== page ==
Wednesday, October 8, 2014

Pay Attention to the Extensions!

Recently I needed some information from the FDA and crafted a very sophisticated search for “FDA.” On the first page of results, there was a number of “official” looking websites, such as I immediately realized that this was not the official government site that I was expecting. Instead, the site contained articles and information related to the U.S. Food and Drug Administration. This website is owned by Gelinas Associates, an Orlando, Florida based company, and has no affiliation with the U.S. Food and Drug Administration. However, this is not readily apparent unless you scroll down to the Disclaimer.

Similarly, I noticed is a division of GMP Publications, Inc., a private firm and again, not affiliated with the U.S. Food & Drug Administration. In addition to informational links, this site offers numerous government publications for purchase, such as the Code of Federal Regulations, which I remembered is free on several websites.

I wonder how many people take the time to look closely at the extension of a website result before clicking it. Differences among sites may be subtle and easily missed by busy researchers.


One noticeable difference is the advertisements on the .com and .org sites. If someone mistakenly believed he or she was on the official site, it may look like the government endorses or recommends these products.
A few other differences I noticed include the currency of the information provided and lack of any author information. For instance, the .gov site was updated as recently as one day ago, while the .org site has a copyright date of 2010 and the .com site’s copyright date is 2009. Also, without author information the authority and accuracy cannot be verified and may be questionable.  

So what do these different website extensions mean and how do they get assigned?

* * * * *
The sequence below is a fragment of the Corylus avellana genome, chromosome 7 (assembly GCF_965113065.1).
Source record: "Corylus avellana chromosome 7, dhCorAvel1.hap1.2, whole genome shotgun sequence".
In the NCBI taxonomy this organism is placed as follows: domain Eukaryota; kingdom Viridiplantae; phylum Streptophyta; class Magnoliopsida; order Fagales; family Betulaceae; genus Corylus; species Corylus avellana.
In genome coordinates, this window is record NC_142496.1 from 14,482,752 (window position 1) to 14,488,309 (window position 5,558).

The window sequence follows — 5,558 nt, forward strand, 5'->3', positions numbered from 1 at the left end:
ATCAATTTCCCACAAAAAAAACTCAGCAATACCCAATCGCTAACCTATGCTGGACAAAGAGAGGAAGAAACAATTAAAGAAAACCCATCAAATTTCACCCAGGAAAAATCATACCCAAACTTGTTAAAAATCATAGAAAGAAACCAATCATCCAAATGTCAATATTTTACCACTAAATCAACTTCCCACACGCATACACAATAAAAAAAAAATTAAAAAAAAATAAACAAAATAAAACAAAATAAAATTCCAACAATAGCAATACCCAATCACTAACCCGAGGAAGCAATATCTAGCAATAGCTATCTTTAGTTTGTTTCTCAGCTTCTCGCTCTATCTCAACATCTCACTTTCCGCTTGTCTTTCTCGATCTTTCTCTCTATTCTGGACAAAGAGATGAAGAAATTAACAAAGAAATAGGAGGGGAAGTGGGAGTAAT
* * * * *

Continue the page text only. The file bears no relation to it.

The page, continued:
The Internet Assigned Numbers Authority (IANA) maintains a list of all official domain extensions and is in charge of assigning them. 

Here are the most common original extensions created early in the development of the Internet.

.com -- stands for "commercial" and is the most widely used extension. This is categorized as an open extension, meaning any person or entity is allowed to register. Originally intended for use by for-profit business entities, it has become the "main" extension for many entities including nonprofits, schools and private individuals.
.org -- stands for "organization," and is primarily used by nonprofits or trade associations. This is an open extension, similar to .com.
.net -- stands for "network," and is most commonly used by businesses that are directly involved in the infrastructure of the Internet. This is another open extension.
.edu – stands for “education” and is used by educational institutions. This is not an open extension and is almost exclusively used by American colleges and universities.
.gov – stands for “government” and is used by governmental entities and agencies in the U.S. Like .edu, this is not an open extension. 

As the Internet evolves, so do the extensions. Some newer extension that you may not be familiar with include:  
Piqued your interested? Check out these and other extensions on this .net site.

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